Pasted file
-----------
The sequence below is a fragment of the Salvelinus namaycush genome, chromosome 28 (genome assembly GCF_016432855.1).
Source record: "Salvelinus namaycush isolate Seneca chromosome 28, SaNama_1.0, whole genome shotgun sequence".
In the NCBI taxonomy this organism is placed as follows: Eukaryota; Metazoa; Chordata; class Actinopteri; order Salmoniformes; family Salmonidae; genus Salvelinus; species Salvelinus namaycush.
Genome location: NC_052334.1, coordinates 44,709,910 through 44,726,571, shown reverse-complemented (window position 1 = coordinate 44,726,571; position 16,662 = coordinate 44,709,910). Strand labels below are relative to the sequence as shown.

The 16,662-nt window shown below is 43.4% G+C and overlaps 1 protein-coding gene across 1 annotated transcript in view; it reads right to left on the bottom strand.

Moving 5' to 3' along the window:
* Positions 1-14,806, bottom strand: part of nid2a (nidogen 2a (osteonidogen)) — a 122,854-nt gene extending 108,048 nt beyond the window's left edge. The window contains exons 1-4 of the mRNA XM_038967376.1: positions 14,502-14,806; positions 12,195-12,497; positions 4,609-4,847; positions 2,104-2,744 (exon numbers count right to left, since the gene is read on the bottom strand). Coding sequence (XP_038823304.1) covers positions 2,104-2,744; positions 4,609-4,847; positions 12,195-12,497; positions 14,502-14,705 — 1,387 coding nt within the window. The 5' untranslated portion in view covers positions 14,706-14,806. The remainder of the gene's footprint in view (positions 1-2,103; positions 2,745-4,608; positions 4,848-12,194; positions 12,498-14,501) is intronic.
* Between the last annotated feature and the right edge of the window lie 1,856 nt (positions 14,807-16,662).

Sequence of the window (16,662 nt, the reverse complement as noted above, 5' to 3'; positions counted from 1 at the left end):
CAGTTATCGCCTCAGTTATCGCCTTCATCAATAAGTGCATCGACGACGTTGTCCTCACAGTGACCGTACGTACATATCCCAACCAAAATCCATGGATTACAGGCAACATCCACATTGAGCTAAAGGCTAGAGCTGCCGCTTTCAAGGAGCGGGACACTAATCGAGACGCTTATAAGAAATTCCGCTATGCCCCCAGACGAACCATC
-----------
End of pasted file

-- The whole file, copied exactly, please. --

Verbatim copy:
The sequence below is a fragment of the Salvelinus namaycush genome, chromosome 28 (genome assembly GCF_016432855.1).
Source record: "Salvelinus namaycush isolate Seneca chromosome 28, SaNama_1.0, whole genome shotgun sequence".
In the NCBI taxonomy this organism is placed as follows: Eukaryota; Metazoa; Chordata; class Actinopteri; order Salmoniformes; family Salmonidae; genus Salvelinus; species Salvelinus namaycush.
Genome location: NC_052334.1, coordinates 44,709,910 through 44,726,571, shown reverse-complemented (window position 1 = coordinate 44,726,571; position 16,662 = coordinate 44,709,910). Strand labels below are relative to the sequence as shown.

The 16,662-nt window shown below is 43.4% G+C and overlaps 1 protein-coding gene across 1 annotated transcript in view; it reads right to left on the bottom strand.

Moving 5' to 3' along the window:
* Positions 1-14,806, bottom strand: part of nid2a (nidogen 2a (osteonidogen)) — a 122,854-nt gene extending 108,048 nt beyond the window's left edge. The window contains exons 1-4 of the mRNA XM_038967376.1: positions 14,502-14,806; positions 12,195-12,497; positions 4,609-4,847; positions 2,104-2,744 (exon numbers count right to left, since the gene is read on the bottom strand). Coding sequence (XP_038823304.1) covers positions 2,104-2,744; positions 4,609-4,847; positions 12,195-12,497; positions 14,502-14,705 — 1,387 coding nt within the window. The 5' untranslated portion in view covers positions 14,706-14,806. The remainder of the gene's footprint in view (positions 1-2,103; positions 2,745-4,608; positions 4,848-12,194; positions 12,498-14,501) is intronic.
* Between the last annotated feature and the right edge of the window lie 1,856 nt (positions 14,807-16,662).

Sequence of the window (16,662 nt, the reverse complement as noted above, 5' to 3'; positions counted from 1 at the left end):
CAGTTATCGCCTCAGTTATCGCCTTCATCAATAAGTGCATCGACGACGTTGTCCTCACAGTGACCGTACGTACATATCCCAACCAAAATCCATGGATTACAGGCAACATCCACATTGAGCTAAAGGCTAGAGCTGCCGCTTTCAAGGAGCGGGACACTAATCGAGACGCTTATAAGAAATTCCGCTATGCCCCCAGACGAACCATC